\o7 As he came out for the final round of his interplatoon boxing match, Pvt. Paul Resce had victory in his grasp. Less experienced than his opponent on this hot, dusty August afternoon, the 18-year-old Marine recruit had nevertheless won the first round on sheer aggressiveness, and had battled to a draw in the second.
But within the first minute of Round 3, Pvt. Sean Schoonmaker pummeled Resce to a corner of the ring. Resce wobbled, then toppled backward between the ropes. With Resce momentarily helpless, Schoonmaker landed at least one more blow flush on Resce's brow.
Staff Sgt. Gary Gibson caught Resce before he could topple onto the hard ground of the downtown Marine Corps Recruit Depot.
"Thank you, sir," said the young recruit, adhering to Marine discipline even in the face of the pummeling.
"Are you going to take that from him?" Gibson asked.
"Sir, no, sir," Resce responded.
"Well, get back in there!" Gibson barked.
Unexpectedly, Resce asked: "What's wrong?"
"Nothing," Gibson replied. "Get back in there and fight!"
Something was wrong, but only Resce knew it. He raised himself to a crouch as the blood pouring from a ruptured vein in his brain began to fill his skull. A moment later, Resce pitched forward on his face, unconscious. He died at Navy Hospital in Balboa Park after five days in a coma.
After an exhaustive investigation by the Marine Corps, Paul Resce's death last Aug. 7 was ruled accidental. The Marines reviewed their boxing program and halted it, saying the matches were not an effective training method for recruits.
But the 1,250-page report on the investigation, obtained by The Times under the federal Freedom of Information Act, suggests that Resce's death might have been prevented, either by the Marines or by Resce himself, a fearless young man driven to fight by his own competitiveness and the aggressive fire instilled by the Corps.
It raises the haunting question of whether Resce could have saved his own life by volunteering information about headaches that plagued him throughout boot camp and concussions he suffered as a high school football player. Those conditions, while not necessarily linked to his death, certainly would have kept him out of the boxing ring.
The investigation also suggests that if the Marines had followed their own regulations designed to prevent such injuries, Resce would not have been permitted in the ring Aug. 2, 1987. He probably would have been prevented from joining the Marines without a waiting period because of the concussions.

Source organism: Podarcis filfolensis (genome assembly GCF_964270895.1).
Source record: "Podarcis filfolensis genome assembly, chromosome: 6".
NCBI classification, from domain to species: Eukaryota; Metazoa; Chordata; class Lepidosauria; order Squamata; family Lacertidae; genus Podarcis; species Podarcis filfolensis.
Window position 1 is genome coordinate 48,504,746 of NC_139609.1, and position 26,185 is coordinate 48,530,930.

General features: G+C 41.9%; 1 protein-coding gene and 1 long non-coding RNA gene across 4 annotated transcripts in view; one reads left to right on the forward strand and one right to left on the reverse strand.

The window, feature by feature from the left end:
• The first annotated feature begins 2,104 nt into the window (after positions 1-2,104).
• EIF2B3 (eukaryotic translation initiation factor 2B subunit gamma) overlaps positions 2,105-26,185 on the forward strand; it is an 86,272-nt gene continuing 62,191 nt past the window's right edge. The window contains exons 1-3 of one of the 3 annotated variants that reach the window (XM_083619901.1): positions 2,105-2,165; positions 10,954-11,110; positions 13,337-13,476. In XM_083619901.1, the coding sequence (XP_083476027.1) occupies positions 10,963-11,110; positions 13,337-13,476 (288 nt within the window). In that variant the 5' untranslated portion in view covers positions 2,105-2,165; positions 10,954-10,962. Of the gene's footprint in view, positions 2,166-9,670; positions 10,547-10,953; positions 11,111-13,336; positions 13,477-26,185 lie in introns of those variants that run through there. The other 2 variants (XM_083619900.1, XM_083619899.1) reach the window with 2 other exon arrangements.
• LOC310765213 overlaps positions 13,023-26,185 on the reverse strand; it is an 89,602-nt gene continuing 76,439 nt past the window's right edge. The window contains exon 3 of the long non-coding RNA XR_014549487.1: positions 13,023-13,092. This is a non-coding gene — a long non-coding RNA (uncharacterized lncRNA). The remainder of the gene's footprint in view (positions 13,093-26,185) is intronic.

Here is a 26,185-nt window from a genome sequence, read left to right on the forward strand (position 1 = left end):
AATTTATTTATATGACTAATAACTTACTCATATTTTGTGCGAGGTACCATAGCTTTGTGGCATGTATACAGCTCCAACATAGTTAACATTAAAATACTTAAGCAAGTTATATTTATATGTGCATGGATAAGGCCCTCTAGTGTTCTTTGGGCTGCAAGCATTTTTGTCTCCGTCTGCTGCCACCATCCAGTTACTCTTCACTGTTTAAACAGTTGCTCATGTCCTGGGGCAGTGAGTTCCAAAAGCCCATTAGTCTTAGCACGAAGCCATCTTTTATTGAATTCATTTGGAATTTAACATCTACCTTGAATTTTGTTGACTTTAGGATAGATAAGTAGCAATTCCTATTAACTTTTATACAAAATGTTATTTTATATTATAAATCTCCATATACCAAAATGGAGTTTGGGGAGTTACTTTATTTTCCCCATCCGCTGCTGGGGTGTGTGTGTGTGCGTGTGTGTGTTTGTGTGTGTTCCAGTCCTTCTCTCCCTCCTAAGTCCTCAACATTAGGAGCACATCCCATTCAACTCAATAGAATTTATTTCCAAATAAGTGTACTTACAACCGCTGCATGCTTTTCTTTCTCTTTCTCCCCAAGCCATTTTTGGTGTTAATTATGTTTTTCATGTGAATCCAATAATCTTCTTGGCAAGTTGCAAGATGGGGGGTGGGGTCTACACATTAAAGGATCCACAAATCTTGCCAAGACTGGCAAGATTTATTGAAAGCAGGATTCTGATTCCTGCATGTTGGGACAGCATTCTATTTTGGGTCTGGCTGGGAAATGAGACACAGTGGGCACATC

"I don't think anybody was culpable (in Resce's death)," said Maj. Gen. Donald Fulham, commander of the base and the man in charge of Marine recruitment throughout the Western United States. "If anybody were culpable, I guess you'd have to say it was Private Resce, and I really have a hard time saying he was culpable."
But Resce's parents, many of their friends in the small Illinois town of Romeoville and a Chicago attorney blame the Marines for negligence in his death. Prevented by federal law from filing a lawsuit against the Marines, Resce's parents are demanding that the military men they reluctantly entrusted with the care of their only son be punished for his death.
"Somebody has to stand for it," Bertha Resce said, weeping at her kitchen table on a gray, drizzly day two weeks ago. " . . . Pauli did not just die there because God wants him. I mean, I know God wants him. But there was somebody there that should have stopped that thing from happening, and they didn't."
"They took her baby," Rosie Britton said of her mother. "She gave (the Marines) her pride and joy and trusted them with him. And he never came home."
Romeoville, Ill., population 16,000, is one of those small Midwestern towns where everyone knows nearly everyone else, and word of an 18-year-old's untimely death in a faraway place is major news. Forty miles southwest of Chicago, Romeoville lies between the larger Chicago suburbs to its east and the beginnings of the Illinois heartland to its west.
Mexican immigrants Paul and Bertha Resce (pronounced Ree-see) moved to Romeoville in 1974, leaving behind the Chicago neighborhood of Marquette Park, which they believed was taking a turn for the worse.
Romeoville offered security in its rows of one-story tract homes being carved into the flat farmland--protection from the drugs and gangs the Resces were sure their four children would encounter in Chicago's hostile neighborhoods. They sent Rosie, Sophie, Pauli and Anna to Catholic schools, where they hoped the four would find the caring and discipline to keep them off the streets.
But they couldn't protect Pauli, Bertha's favorite, from himself. From the time he was a weak, skinny youngster, he was rough and frighteningly fearless. He liked to jump from the roof of the house to the front lawn, which worried even his father, a sturdy ex-minor-league baseball player who was proud of his son's toughness.
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